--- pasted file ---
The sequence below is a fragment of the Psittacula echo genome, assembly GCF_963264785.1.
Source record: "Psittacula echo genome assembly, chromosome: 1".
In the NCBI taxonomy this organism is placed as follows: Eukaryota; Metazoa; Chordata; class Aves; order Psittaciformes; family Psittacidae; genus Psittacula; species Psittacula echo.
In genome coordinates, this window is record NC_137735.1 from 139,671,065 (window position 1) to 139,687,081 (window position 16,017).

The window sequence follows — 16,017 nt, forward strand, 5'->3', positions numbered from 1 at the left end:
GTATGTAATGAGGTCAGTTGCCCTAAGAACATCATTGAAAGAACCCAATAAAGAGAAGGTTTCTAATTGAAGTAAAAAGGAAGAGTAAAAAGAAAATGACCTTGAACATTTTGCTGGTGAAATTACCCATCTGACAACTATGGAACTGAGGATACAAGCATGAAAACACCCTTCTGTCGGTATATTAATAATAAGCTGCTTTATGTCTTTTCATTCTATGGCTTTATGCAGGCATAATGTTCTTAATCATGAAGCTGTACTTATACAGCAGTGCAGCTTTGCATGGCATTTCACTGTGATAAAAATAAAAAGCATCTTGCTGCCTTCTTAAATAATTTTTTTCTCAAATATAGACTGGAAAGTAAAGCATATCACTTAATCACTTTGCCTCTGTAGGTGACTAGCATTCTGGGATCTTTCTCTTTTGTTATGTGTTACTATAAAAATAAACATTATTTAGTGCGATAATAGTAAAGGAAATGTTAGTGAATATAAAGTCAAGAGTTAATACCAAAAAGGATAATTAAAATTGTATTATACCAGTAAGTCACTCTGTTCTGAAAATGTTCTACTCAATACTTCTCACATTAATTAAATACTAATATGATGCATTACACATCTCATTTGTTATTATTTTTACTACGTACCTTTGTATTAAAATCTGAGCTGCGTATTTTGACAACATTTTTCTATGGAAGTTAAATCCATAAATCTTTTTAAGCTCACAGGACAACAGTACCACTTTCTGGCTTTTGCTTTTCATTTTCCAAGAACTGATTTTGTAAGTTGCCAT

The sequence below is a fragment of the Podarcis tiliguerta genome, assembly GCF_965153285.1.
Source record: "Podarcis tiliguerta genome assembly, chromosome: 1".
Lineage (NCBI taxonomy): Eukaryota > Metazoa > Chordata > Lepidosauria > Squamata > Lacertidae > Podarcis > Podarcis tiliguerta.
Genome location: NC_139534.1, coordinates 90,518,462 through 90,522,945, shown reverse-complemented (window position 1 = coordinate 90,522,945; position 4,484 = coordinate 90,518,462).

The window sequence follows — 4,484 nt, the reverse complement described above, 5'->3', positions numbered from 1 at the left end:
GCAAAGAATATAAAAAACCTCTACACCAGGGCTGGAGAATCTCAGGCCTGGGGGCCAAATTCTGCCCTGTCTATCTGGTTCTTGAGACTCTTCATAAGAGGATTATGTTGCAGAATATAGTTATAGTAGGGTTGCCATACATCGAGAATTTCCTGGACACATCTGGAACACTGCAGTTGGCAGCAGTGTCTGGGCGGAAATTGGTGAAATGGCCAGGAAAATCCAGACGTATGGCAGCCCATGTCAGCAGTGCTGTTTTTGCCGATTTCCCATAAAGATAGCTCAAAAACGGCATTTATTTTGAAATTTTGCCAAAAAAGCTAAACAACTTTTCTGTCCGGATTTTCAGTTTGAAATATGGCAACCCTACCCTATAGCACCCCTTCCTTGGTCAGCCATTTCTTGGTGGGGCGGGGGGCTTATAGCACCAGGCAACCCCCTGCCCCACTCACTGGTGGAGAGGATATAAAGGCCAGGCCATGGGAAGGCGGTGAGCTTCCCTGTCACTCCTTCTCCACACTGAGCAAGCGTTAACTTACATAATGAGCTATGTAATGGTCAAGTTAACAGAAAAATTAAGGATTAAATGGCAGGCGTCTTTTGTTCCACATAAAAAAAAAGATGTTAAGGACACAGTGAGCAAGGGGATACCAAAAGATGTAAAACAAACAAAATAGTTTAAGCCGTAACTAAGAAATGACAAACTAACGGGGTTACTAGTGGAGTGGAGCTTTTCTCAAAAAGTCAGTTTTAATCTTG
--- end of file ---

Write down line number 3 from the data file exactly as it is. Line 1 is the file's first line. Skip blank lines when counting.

In the NCBI taxonomy this organism is placed as follows: Eukaryota; Metazoa; Chordata; class Aves; order Psittaciformes; family Psittacidae; genus Psittacula; species Psittacula echo.